IS destroys ancient Muslim mausoleums in Syria’s Palmyra
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IS destroys ancient Muslim mausoleums in Syria’s Palmyra

Deeming venerated tombs ‘a return to paganism,’ jihadists blow them up, reportedly lay mines throughout ancient ruins

Syrians walking in the ancient oasis city of Palmyra on March 14, 2014. (AFP/Joseph Eid)
Syrians walking in the ancient oasis city of Palmyra on March 14, 2014. (AFP/Joseph Eid)

Islamic State fighters have destroyed two ancient Muslim mausoleums in the historic Syrian city of Palmyra, also known as Tadmur, the country’s antiquities director said Tuesday.

Maamoun Abdulkarim said IS jihadists blew up the tombs of Mohammed bin Ali, a descendant of the Prophet Mohammed’s cousin, and Nizar Abu Bahaaeddine, a religious figure from Palmyra, three days ago.

Bin Ali’s burial place is located in a mountainous region four kilometres (almost three miles) north of Palmyra, in central Syria.

Photos published by IS depicted two armed men carrying cannisters, apparently filled with explosives, walking up the rocky hill to the site.

Abu Bahaaeddine’s tomb, nestled in a leafy oasis about 500 meters from Palmyra’s ancient ruins, is said to be more than five centuries old.

Syrian soldiers get in position during clashes with Islamic State jihadists in northeastern Palmyra on May 17, 2015. (AFP/STR)
Syrian soldiers get in position during clashes with Islamic State jihadists in northeastern Palmyra on May 17, 2015. (AFP/STR)

IS has destroyed at least 50 mausoleums dating between 100-200 years old in the regions under its control in north and east Syria, the antiquities director said.

“They consider these Islamic mausoleums to be against their beliefs, and they ban all visits to these sites,” Abulkarim said.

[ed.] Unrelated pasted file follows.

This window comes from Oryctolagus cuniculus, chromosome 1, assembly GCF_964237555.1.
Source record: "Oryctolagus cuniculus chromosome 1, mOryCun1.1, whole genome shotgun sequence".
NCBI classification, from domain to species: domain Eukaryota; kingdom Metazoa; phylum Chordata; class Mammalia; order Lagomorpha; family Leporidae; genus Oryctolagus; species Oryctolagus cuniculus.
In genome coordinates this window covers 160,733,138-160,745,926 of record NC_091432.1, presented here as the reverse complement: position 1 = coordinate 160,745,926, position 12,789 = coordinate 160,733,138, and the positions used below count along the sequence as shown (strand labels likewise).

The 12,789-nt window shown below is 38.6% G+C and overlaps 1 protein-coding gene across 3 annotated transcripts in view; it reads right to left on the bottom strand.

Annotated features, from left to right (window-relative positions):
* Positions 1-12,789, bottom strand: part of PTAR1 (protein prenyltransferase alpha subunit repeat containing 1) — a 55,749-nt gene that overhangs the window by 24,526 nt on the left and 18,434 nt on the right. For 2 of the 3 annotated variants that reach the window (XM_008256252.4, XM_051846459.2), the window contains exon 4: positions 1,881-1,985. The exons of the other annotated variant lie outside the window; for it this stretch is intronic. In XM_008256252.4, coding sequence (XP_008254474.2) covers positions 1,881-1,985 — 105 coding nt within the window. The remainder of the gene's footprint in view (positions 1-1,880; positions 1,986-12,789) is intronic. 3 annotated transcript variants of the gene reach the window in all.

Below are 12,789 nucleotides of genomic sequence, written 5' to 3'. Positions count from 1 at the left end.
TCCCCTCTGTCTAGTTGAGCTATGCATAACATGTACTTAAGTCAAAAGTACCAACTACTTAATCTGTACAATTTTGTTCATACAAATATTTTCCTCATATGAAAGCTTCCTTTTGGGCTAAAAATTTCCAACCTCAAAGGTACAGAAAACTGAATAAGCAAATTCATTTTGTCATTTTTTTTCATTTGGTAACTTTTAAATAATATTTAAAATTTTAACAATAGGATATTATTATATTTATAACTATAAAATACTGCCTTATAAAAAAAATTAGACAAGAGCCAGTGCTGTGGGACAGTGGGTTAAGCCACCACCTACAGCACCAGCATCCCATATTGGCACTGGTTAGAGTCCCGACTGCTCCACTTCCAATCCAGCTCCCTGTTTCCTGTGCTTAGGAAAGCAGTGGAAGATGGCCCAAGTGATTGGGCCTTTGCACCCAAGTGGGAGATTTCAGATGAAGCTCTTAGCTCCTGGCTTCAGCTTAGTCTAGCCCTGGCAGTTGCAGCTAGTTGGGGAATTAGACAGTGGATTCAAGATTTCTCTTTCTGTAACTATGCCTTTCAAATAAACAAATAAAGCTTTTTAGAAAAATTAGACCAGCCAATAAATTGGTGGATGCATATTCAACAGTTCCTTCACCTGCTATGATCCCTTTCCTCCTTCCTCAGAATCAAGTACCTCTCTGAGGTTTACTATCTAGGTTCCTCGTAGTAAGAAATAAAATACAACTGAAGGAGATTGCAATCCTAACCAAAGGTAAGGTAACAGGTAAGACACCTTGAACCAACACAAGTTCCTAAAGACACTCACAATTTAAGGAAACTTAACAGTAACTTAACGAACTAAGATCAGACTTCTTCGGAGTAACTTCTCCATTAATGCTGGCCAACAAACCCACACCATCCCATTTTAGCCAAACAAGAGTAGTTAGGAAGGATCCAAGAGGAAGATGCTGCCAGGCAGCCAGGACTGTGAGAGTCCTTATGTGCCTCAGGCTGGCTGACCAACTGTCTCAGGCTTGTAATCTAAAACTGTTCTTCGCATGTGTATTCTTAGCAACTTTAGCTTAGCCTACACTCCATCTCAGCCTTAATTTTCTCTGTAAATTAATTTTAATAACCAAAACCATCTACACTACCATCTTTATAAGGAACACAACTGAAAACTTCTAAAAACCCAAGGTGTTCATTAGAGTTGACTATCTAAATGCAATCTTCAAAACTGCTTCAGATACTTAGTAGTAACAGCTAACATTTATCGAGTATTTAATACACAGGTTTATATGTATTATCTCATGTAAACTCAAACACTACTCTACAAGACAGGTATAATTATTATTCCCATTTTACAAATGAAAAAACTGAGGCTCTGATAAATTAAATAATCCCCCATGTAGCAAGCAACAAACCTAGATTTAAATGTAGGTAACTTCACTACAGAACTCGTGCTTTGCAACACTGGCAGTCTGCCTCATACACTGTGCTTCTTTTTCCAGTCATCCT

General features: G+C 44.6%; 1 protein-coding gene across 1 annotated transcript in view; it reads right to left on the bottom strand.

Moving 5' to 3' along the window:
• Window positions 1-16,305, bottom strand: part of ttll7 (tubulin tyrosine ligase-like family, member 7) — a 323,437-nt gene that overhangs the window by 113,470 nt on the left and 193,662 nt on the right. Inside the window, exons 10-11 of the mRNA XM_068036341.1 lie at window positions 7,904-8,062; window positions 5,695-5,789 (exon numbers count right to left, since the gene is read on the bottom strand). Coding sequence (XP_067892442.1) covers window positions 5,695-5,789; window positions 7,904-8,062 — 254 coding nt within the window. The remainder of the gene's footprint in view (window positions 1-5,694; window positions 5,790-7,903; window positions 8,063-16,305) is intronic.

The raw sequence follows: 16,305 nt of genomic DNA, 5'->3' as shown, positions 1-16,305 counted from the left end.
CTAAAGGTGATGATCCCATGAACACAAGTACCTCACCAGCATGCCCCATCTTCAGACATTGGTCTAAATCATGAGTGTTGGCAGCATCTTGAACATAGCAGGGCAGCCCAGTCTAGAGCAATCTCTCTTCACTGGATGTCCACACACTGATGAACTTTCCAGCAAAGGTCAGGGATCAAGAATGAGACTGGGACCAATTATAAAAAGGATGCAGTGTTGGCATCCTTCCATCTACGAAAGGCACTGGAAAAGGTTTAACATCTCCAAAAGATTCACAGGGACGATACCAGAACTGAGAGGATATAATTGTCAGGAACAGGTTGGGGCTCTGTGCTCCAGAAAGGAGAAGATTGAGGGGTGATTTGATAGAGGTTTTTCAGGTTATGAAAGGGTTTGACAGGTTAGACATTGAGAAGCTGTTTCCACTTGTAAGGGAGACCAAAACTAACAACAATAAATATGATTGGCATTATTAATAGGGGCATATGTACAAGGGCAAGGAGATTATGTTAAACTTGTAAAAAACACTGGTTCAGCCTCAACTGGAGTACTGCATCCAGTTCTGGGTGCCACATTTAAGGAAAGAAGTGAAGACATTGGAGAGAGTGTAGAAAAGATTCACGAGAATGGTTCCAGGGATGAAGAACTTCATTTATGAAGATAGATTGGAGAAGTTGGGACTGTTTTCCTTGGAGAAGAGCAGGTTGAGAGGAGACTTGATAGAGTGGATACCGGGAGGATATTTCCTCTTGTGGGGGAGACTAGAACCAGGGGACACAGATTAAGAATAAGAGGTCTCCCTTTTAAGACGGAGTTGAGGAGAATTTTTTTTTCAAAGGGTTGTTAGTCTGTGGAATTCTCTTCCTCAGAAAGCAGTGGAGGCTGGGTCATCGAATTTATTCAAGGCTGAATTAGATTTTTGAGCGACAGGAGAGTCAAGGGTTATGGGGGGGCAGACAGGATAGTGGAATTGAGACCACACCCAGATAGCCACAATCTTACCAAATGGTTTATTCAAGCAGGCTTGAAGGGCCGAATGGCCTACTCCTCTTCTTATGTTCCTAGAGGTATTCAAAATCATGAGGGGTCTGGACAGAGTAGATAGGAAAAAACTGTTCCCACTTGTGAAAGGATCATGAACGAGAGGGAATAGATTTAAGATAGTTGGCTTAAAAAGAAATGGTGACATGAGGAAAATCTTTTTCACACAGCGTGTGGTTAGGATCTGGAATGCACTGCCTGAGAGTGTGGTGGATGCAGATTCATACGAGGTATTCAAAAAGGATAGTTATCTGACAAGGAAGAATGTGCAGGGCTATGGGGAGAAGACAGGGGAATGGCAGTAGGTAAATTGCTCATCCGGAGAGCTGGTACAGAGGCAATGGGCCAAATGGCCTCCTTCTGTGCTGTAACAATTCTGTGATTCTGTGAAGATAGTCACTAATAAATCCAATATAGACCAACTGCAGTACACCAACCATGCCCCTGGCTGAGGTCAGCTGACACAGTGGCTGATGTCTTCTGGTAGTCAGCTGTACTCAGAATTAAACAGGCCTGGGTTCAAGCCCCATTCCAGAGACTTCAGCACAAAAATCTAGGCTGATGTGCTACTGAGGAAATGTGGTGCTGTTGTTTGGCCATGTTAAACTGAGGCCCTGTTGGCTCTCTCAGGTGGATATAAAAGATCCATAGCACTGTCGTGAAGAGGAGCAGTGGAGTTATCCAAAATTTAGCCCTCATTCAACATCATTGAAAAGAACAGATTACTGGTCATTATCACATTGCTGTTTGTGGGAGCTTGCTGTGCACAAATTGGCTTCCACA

“In all the areas where they spread, when they see tombs they destroy them, as [they] see them as sacrilegious and a return to paganism,” Abulkarim added, according to Reuters.

Ten days ago, fighters from the jihadist group also destroyed a number of tombstones at a cemetery for Palmyra residents, Abulkarim told AFP.

A view of the ruins of Palmyra, Syria, with what appears to be an Islamic State fighter walking through the city's ancient theater in a video released by the Islamic State's propaganda arm on May 27, 2015. (screen capture: YouTube)
A view of the ruins of Palmyra, Syria, with what appears to be an Islamic State fighter walking through the city’s ancient theater in a video released by the Islamic State’s propaganda arm on May 27, 2015. (screen capture: YouTube)

“All tombs with marble designs were destroyed. For them, graves should not be visible,” he said.

The Syrian government has moved hundreds of ancient statues to safe locations to avoid their falling into the hands of Islamic State, Abulkarim told Reuters.

Many of the shrines destroyed by IS belonged to the Sufi sect, a mystical school of Islam despised by the Salafis who make up Islamic State, al-Nusra Front, al-Qaeda and similar groups.

IS captured Palmyra, a renowned UNESCO World Heritage site, from pro-government forces on May 21.

At the weekend, IS fighters mined the city’s ancient site, according to the UK-based Syrian Observatory for Human Rights, renewing fears that they would demolish the famed ruins as they have other historic sites in Iraq and Syria.

Syria’s army has advanced in recent days west of the city, near key oil and gas fields.

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